Bureaucracy. Who knows more about that than the French?
Much like a woman’s rouge makeup, the French invented red tape.
Not one step in France is taken without first seeking approval from the appropriate committee, paying a few fees, and standing in a long line of très chic but also très surly Frenchmen.
Before even a new word can be formally admitted into the French language, the French language Academy (L’Academie Francaise) must convene and deliberate. Years after its innovation and cultural integration, hashtag has thus become le mot-dièse, although few French youths would recognize any other word than le hashtag (#truestory).
On a grander scale, the French are committed to their bureaucratic ways not just because the word comes from old French, but also because it is ingrained in their national vision.
“There is a difference between the French vision of liberté (as in their revolutionary égalité and fraternité) and our freedom,” explains A. A. Gill in his scathing op-ed in Vanity Fair.
“It’s the liberty to be, and the freedom to do. Freedom you are born with—it comes from the bottom up—but you are given your liberty. It is handed from the top down. So the French system, with its huge state—its committees, academies, and conventions of wise men—is prescriptive for your own good, to protect all the things it deems most important.”
Gill for Vanity Fair doesn’t see much of a solution in the way of changing French attitudes.
“Culture doesn’t arise out of nothing,” Gill writes.
“It is the symptom, the consequence, of all national life. The French political system—and the fatly satisfied ruling class—has stifled and penalized every sort of innovation. Employing anyone is an agony, unemploying them a trauma. The state taxes and flings out streamers of red tape, and a political orthodoxy has driven the wealth and opportunity creators abroad.”
The moral of this story? French entrepreneurs are not in France. They’re in London, New York, or Berlin. Again, the word entrepreneur may originate from France, but its future activities lay abroad. French government has lamented this fact but remains obstinately opposed to changing its business policies to attract start-ups. When it comes to great new talent, culture plays a large role in attracting it.
Culture. It’s crucial to nations and to companies.
It’s something that is created by an environment and people that motivates them to be productive and professionally satisfied. And there are detrimental effects when a culture turns negative.
Leadership. It’s a lifeline. France’s President Hollande knows better than anybody what happens when trust in your leader is lost (after news broke he was having a extra-marital affair, his approval ratings hit rock bottom). A bad reputation overshadows any other important domestic changes you might be trying to make.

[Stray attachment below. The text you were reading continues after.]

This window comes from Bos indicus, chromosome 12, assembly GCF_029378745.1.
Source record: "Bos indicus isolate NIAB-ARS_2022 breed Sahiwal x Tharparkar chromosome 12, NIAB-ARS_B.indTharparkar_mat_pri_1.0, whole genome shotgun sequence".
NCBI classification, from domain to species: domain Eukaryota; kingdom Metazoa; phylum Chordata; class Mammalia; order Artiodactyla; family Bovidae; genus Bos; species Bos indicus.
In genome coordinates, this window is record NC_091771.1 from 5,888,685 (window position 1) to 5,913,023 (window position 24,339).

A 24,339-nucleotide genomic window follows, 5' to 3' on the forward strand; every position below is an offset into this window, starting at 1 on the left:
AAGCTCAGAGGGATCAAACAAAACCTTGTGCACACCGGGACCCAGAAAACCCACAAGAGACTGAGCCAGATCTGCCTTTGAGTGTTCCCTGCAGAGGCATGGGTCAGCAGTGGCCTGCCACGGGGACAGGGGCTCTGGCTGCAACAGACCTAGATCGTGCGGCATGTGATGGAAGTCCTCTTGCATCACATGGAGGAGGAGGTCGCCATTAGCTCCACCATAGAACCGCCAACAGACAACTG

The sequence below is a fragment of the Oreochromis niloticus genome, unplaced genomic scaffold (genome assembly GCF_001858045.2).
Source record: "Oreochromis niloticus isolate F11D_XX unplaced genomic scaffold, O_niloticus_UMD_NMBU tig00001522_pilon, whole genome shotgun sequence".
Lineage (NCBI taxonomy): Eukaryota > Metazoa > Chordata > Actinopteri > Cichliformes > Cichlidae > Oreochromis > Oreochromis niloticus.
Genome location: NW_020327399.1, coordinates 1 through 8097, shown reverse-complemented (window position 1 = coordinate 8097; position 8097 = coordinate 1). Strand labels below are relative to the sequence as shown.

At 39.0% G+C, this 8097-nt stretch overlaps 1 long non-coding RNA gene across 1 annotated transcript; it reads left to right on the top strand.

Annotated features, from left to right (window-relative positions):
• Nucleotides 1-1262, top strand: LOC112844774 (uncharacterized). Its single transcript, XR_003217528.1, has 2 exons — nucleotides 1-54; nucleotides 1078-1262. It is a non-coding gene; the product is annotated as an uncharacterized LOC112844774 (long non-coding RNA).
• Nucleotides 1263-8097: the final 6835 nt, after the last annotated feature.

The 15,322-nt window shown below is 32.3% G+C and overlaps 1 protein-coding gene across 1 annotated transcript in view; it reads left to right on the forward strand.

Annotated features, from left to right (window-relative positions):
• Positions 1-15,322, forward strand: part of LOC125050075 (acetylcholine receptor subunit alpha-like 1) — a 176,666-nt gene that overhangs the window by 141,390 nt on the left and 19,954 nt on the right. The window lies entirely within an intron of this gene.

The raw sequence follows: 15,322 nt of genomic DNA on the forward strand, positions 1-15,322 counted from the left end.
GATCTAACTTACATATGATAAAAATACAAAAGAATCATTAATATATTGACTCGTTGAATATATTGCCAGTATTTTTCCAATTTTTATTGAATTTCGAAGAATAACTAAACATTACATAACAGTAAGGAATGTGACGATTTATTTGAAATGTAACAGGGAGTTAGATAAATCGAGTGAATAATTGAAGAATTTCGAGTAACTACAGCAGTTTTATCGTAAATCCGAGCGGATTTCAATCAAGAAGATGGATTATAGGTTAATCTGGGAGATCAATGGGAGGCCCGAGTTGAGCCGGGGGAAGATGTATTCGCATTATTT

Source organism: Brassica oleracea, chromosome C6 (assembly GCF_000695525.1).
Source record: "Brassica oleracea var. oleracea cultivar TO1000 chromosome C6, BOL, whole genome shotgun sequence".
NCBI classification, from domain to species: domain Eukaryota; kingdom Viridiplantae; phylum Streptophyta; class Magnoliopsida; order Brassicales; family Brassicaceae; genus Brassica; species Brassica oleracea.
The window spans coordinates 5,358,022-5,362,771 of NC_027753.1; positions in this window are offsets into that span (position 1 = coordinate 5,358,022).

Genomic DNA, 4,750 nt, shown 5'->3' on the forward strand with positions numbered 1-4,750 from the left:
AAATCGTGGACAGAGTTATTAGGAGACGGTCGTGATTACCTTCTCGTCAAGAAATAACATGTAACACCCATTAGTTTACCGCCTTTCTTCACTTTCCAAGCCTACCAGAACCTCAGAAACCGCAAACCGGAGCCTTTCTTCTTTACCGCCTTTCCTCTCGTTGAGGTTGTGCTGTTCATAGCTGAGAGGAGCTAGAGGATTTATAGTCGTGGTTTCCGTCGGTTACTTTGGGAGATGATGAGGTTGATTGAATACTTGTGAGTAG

Bureaucracy. It’s a double-edged sword. Of course productivity relies on a strict set of systems: hierarchy that inspires professional promotion, incentives, and proper training and oversight create an efficient workplace.
But, when that bureaucracy is what is holding you back, preventing innovation, and stalling growth, it’s time to reevaluate your systems.
Law firms have strong cultures, partnerships, tradition, and bureaucracies. Tradition and history is a source of pride for firms not unlike France’s proud society. Yet, there is something to be said for calling into question the old boy’s club, for giving opportunities to young associates, abandoning outdated internal policies, and adopting new ways of thinking about hiring employees or fees for clients.
As management partners, don’t destroy your firm’s panache. Look into ways your can modernize your business development today, #beforeitstoolate.
Want to find out how to gain that savoir-faire? Take The Center for Competitive Management’s audio course, “Increasing Revenue Per Lawyer: Creating a Healthy Culture of Business Development.”
This webinar will present best practices used by today’s most profitable firms for creating a vibrant culture of business development, including:
- Steps to build client loyalty, manage expectations and generate client referrals
- Identifying and maximize cross-selling opportunities
- How to match your marketing strategy to seniority level
- Making business development a sustainable, ongoing part of your culture